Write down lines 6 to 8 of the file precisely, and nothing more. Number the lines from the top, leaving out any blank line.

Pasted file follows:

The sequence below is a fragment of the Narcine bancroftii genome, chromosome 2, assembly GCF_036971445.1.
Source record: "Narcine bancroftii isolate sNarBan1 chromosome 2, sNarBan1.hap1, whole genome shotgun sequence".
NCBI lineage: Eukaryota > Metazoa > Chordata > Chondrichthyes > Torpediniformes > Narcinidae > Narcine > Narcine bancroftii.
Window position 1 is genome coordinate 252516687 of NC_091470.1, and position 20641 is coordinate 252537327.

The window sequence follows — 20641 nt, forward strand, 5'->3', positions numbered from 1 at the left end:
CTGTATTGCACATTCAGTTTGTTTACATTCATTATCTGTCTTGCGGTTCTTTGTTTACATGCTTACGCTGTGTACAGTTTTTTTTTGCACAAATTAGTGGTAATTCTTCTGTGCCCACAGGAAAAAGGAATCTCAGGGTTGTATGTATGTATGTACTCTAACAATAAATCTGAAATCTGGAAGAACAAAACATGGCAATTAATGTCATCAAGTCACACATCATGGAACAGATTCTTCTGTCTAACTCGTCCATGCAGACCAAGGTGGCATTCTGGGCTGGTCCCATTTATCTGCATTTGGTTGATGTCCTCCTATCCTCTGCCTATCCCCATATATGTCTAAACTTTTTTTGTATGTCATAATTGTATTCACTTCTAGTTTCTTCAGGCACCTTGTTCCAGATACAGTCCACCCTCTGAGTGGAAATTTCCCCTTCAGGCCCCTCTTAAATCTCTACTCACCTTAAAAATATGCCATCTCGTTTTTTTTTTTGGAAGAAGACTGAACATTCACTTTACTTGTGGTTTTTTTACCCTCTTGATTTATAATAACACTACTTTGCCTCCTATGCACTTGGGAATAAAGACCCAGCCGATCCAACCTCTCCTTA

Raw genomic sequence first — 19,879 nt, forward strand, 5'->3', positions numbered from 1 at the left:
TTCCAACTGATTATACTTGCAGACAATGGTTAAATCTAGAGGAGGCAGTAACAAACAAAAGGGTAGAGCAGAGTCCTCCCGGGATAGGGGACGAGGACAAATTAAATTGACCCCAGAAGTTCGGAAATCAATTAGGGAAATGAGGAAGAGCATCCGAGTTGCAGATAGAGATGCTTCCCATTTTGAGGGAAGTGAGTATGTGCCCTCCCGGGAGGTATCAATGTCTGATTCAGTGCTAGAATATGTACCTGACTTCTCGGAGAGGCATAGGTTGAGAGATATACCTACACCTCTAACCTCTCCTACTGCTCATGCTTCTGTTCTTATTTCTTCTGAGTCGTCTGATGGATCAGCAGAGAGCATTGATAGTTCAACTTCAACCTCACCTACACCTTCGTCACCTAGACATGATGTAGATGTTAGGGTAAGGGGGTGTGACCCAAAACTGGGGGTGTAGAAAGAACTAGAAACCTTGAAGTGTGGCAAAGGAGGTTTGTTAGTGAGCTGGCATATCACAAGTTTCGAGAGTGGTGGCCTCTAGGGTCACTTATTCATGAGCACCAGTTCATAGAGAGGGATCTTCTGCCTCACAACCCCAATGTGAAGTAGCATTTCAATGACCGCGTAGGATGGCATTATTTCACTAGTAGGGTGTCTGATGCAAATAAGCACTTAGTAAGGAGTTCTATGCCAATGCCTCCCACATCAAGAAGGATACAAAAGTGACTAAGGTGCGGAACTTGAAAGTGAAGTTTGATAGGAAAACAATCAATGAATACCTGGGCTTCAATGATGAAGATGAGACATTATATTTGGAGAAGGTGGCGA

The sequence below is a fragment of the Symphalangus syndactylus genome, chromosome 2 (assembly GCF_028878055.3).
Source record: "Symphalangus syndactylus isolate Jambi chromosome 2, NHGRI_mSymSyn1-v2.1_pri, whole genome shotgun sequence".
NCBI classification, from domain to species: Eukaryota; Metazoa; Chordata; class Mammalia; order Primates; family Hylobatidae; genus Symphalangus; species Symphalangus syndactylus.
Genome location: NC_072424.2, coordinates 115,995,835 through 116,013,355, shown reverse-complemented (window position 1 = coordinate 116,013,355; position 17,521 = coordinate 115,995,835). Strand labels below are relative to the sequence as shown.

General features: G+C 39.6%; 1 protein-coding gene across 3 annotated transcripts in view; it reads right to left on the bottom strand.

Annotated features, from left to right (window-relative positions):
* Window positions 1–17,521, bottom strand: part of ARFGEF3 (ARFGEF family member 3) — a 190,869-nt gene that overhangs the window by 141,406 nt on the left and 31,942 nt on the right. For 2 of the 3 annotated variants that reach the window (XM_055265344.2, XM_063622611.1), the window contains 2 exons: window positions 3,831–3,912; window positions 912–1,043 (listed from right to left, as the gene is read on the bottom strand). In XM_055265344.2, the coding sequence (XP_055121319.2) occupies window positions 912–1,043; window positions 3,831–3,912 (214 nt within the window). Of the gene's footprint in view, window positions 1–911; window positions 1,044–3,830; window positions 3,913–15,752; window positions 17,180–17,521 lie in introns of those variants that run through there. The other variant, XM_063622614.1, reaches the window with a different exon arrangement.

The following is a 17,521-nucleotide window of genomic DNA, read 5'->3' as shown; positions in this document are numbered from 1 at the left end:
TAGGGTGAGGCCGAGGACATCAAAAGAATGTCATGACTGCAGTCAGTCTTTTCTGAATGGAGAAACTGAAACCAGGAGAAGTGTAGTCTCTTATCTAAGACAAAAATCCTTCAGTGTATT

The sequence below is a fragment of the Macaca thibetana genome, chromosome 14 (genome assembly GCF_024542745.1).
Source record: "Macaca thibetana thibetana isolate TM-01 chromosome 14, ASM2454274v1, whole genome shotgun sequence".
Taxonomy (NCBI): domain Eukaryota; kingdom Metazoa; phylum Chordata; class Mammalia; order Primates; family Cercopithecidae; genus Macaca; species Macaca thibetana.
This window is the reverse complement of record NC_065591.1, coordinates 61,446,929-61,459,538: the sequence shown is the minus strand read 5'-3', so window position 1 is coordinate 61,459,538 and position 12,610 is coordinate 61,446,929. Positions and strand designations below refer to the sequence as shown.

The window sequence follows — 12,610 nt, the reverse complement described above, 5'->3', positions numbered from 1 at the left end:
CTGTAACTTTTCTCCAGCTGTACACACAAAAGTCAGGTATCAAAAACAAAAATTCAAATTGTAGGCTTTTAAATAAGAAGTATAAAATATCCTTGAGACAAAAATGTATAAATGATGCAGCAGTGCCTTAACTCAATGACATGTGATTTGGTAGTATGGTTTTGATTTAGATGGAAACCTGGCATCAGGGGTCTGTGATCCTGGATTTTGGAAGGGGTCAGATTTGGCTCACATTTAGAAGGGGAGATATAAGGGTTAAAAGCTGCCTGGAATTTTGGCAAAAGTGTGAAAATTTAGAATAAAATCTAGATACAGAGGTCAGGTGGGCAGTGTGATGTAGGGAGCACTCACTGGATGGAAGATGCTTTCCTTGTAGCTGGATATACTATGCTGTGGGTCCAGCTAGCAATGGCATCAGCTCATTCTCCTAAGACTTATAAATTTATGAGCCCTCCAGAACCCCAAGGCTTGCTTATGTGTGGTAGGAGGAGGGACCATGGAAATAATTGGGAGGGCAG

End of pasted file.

CTGTATTGCACATTCAGTTTGTTTACATTCATTATCTGTCTTGCGGTTCTTTGTTTACATGCTTACGCTGTGTACAGTTTTTTTTTGCACAAATTAGTGGTAATTCTTCTGTGCCCACAGGAAAAAGGAATCTCAGGGTTGTATGTATGTATGTACTCTAACAATAAATCTGAAATCTGGAAGAACAAAACATGGCAATTAATGTCATCAAGTCACACATCATGGAACAGATTCTTCTGTCTAACTCGTCCATGCAGACCAAGGTGGCATTCTGGGCTGGTCCCATTTATCTGCATTTGGTTGATGTCCTCCTATCCTCTGCCTATCCCCATATATGTCTAAACTTTTTTTGTATGTCATAATTGTATTCACTTCTAGTTTCTTCAGGCACCTTGTTCCAGATACAGTCCACCCTCTGAGTGGAAATTTCCCCTTCAGGCCCCTCTTAAATCTCTACTCACCTTAAAAATATGCCATCTCGTTTTTTTTTTTGGAAGAAGACTGAACATTCACTTTACTTGTGGTTTTTTTACCCTCTTGATTTATAATAACACTACTTTGCCTCCTATGCACTTGGGAATAAAGACCCAGCCGATCCAACCTCTCCTTA

Raw genomic sequence first — 19,879 nt, forward strand, 5'->3', positions numbered from 1 at the left:
TTCCAACTGATTATACTTGCAGACAATGGTTAAATCTAGAGGAGGCAGTAACAAACAAAAGGGTAGAGCAGAGTCCTCCCGGGATAGGGGACGAGGACAAATTAAATTGACCCCAGAAGTTCGGAAATCAATTAGGGAAATGAGGAAGAGCATCCGAGTTGCAGATAGAGATGCTTCCCATTTTGAGGGAAGTGAGTATGTGCCCTCCCGGGAGGTATCAATGTCTGATTCAGTGCTAGAATATGTACCTGACTTCTCGGAGAGGCATAGGTTGAGAGATATACCTACACCTCTAACCTCTCCTACTGCTCATGCTTCTGTTCTTATTTCTTCTGAGTCGTCTGATGGATCAGCAGAGAGCATTGATAGTTCAACTTCAACCTCACCTACACCTTCGTCACCTAGACATGATGTAGATGTTAGGGTAAGGGGGTGTGACCCAAAACTGGGGGTGTAGAAAGAACTAGAAACCTTGAAGTGTGGCAAAGGAGGTTTGTTAGTGAGCTGGCATATCACAAGTTTCGAGAGTGGTGGCCTCTAGGGTCACTTATTCATGAGCACCAGTTCATAGAGAGGGATCTTCTGCCTCACAACCCCAATGTGAAGTAGCATTTCAATGACCGCGTAGGATGGCATTATTTCACTAGTAGGGTGTCTGATGCAAATAAGCACTTAGTAAGGAGTTCTATGCCAATGCCTCCCACATCAAGAAGGATACAAAAGTGACTAAGGTGCGGAACTTGAAAGTGAAGTTTGATAGGAAAACAATCAATGAATACCTGGGCTTCAATGATGAAGATGAGACATTATATTTGGAGAAGGTGGCGA